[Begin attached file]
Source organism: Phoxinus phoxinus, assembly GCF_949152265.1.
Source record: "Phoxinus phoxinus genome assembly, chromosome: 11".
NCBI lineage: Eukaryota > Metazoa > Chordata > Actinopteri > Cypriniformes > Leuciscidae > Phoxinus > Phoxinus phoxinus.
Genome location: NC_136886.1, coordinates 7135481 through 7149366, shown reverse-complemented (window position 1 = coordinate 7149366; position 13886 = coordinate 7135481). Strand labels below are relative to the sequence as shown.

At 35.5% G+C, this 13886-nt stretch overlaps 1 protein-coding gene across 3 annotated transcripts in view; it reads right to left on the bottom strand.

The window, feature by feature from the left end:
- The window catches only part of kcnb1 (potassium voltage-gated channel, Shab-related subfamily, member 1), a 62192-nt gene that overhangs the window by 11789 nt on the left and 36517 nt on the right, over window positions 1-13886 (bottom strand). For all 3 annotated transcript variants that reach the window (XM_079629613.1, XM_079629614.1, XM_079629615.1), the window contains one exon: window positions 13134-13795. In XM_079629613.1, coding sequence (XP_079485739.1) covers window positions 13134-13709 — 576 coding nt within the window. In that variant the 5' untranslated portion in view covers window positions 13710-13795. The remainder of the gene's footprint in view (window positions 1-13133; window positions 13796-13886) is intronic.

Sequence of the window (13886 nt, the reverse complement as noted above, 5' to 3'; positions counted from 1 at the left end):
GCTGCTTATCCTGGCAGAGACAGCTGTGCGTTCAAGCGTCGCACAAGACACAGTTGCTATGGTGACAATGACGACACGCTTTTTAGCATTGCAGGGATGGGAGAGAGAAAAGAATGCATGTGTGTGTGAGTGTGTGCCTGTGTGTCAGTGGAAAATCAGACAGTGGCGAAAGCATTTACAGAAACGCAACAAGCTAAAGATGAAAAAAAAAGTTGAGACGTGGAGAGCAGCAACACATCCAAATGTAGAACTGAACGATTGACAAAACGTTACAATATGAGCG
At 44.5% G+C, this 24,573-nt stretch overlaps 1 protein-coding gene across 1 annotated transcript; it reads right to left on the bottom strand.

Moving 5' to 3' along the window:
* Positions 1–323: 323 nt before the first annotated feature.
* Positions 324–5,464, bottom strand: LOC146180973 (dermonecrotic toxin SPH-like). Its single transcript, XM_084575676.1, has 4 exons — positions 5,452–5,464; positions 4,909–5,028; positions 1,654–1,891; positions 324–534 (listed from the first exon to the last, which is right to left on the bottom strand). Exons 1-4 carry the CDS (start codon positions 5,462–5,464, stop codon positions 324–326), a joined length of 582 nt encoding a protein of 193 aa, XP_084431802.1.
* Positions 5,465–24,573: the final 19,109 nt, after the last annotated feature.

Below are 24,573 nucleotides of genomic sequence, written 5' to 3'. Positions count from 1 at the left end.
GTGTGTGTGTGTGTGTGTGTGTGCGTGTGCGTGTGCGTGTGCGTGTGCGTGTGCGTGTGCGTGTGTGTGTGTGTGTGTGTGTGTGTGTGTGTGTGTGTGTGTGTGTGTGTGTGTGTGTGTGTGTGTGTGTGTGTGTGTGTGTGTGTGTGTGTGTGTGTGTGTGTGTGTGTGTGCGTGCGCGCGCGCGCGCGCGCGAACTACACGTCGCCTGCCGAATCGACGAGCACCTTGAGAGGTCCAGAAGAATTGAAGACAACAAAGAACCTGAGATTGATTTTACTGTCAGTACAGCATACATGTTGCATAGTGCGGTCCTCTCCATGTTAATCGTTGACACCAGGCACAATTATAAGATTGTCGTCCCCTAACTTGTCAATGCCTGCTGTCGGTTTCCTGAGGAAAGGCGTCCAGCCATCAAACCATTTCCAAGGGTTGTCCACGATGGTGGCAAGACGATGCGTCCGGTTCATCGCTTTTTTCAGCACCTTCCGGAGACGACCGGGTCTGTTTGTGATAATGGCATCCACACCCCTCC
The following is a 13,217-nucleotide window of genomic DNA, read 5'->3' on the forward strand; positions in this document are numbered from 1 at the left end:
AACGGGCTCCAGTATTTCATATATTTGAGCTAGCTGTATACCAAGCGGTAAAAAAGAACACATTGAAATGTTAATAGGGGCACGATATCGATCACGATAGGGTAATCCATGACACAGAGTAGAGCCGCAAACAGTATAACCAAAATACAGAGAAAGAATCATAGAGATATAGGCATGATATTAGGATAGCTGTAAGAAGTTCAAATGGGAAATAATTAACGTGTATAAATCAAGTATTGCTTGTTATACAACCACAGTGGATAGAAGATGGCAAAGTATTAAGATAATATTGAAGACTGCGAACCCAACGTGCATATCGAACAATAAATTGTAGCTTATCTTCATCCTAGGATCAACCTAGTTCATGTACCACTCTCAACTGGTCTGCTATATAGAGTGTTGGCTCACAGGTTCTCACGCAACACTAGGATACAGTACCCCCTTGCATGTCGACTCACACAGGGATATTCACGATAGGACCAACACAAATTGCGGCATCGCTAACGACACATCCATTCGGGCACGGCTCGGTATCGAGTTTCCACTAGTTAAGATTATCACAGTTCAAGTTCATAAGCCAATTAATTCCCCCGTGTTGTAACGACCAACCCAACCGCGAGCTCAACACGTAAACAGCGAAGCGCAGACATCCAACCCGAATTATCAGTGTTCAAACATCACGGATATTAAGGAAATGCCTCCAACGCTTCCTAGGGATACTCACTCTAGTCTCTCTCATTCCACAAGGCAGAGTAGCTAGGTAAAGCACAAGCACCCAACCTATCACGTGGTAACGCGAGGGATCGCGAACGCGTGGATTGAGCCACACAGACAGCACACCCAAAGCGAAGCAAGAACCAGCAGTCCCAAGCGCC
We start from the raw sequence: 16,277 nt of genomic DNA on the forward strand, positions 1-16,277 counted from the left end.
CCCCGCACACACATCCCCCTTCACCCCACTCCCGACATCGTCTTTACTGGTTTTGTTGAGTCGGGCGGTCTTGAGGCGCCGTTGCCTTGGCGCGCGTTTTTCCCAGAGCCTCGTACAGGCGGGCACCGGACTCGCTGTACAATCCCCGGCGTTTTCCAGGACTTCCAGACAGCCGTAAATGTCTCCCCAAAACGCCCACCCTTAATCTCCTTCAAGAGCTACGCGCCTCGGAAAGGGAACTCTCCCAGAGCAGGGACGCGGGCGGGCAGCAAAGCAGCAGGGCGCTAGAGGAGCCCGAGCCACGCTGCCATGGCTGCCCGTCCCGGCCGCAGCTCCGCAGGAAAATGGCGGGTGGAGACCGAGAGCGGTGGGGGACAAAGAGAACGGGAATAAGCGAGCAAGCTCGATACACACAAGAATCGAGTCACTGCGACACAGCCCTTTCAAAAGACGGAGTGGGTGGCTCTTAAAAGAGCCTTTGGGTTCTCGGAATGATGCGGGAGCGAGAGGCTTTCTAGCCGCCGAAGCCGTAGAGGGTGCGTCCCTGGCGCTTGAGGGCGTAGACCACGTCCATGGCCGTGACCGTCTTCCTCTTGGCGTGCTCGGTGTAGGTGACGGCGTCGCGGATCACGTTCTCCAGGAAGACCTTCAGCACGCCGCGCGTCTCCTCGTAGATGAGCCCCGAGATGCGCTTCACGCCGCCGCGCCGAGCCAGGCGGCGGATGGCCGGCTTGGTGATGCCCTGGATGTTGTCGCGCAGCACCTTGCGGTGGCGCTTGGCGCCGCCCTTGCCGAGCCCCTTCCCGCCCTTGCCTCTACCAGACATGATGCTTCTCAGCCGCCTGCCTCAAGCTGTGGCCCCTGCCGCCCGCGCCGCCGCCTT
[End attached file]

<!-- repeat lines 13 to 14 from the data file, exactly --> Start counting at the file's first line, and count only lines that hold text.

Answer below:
* Positions 324–5,464, bottom strand: LOC146180973 (dermonecrotic toxin SPH-like). Its single transcript, XM_084575676.1, has 4 exons — positions 5,452–5,464; positions 4,909–5,028; positions 1,654–1,891; positions 324–534 (listed from the first exon to the last, which is right to left on the bottom strand). Exons 1-4 carry the CDS (start codon positions 5,462–5,464, stop codon positions 324–326), a joined length of 582 nt encoding a protein of 193 aa, XP_084431802.1.
* Positions 5,465–24,573: the final 19,109 nt, after the last annotated feature.